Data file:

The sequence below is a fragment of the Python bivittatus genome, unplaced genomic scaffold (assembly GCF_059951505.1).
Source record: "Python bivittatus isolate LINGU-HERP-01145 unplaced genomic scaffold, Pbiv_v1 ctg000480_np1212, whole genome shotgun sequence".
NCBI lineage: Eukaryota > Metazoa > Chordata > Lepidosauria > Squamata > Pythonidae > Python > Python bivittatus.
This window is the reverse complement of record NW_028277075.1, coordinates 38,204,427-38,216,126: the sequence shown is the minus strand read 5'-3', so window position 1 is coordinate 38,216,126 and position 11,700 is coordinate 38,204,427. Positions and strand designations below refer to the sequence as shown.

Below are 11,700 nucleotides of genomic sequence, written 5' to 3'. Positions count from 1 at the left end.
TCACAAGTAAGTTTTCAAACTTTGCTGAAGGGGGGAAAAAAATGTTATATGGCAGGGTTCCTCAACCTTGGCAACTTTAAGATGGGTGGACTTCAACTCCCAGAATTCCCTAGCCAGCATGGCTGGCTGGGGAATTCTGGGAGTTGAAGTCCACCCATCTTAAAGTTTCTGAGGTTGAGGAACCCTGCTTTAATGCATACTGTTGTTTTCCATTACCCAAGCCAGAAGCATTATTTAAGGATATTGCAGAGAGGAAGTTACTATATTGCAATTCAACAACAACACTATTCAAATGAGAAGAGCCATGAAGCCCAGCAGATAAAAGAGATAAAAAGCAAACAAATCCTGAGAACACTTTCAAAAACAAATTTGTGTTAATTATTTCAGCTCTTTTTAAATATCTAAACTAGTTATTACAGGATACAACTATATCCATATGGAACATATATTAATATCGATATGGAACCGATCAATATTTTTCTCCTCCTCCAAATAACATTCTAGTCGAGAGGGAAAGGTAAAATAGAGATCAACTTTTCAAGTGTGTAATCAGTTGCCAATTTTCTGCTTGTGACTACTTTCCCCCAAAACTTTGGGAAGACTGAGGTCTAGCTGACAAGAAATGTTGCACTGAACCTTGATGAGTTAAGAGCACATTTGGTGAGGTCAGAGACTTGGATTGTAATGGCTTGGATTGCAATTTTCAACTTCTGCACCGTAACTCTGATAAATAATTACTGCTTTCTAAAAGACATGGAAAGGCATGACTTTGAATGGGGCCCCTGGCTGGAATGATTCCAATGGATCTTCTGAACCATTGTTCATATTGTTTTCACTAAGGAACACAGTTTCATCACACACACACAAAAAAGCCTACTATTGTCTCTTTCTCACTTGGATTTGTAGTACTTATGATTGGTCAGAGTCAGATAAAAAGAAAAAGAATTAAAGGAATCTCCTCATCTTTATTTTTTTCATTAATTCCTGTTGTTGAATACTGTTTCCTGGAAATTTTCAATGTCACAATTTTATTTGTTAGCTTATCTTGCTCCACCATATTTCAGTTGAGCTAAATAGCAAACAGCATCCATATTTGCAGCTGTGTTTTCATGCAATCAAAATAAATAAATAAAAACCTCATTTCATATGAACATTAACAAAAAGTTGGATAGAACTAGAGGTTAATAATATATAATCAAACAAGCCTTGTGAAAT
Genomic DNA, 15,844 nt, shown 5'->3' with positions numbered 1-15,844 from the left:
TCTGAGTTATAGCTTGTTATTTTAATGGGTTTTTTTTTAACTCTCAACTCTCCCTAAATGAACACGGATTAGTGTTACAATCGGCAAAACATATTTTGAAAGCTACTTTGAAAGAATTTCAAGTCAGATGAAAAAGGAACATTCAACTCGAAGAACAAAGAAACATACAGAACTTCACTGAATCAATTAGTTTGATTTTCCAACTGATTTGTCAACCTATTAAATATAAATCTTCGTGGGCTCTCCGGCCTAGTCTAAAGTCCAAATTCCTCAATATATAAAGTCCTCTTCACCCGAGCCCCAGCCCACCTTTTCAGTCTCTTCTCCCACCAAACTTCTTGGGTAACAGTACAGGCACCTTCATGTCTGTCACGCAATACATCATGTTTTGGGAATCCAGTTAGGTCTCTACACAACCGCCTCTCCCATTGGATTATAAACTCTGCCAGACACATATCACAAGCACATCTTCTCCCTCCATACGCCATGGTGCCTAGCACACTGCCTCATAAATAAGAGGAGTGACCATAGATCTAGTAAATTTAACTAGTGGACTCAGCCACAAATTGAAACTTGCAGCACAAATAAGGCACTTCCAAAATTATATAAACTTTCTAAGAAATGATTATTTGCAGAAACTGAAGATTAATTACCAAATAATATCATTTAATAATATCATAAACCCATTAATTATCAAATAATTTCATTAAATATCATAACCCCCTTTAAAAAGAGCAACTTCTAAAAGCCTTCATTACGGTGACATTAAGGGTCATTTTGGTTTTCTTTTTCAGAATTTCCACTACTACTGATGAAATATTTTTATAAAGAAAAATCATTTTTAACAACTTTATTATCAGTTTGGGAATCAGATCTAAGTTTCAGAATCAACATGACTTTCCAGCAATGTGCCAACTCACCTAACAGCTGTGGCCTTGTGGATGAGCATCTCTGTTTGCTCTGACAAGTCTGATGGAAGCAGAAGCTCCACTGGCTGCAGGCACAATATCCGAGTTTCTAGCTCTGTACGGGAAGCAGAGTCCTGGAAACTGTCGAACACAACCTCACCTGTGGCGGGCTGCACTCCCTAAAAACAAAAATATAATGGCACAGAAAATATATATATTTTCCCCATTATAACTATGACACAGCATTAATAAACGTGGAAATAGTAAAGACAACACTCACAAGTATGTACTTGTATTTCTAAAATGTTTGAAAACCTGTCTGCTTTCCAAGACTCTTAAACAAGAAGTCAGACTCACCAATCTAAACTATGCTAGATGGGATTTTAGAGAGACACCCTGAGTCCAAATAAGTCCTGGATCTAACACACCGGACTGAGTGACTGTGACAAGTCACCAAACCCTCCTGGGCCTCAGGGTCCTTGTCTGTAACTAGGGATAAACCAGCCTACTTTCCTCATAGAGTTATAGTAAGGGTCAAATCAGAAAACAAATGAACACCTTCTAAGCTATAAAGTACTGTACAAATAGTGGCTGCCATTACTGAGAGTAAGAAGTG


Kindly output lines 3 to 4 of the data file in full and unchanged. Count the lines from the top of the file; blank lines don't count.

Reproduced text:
NCBI lineage: Eukaryota > Metazoa > Chordata > Lepidosauria > Squamata > Pythonidae > Python > Python bivittatus.
This window is the reverse complement of record NW_028277075.1, coordinates 38,204,427-38,216,126: the sequence shown is the minus strand read 5'-3', so window position 1 is coordinate 38,216,126 and position 11,700 is coordinate 38,204,427. Positions and strand designations below refer to the sequence as shown.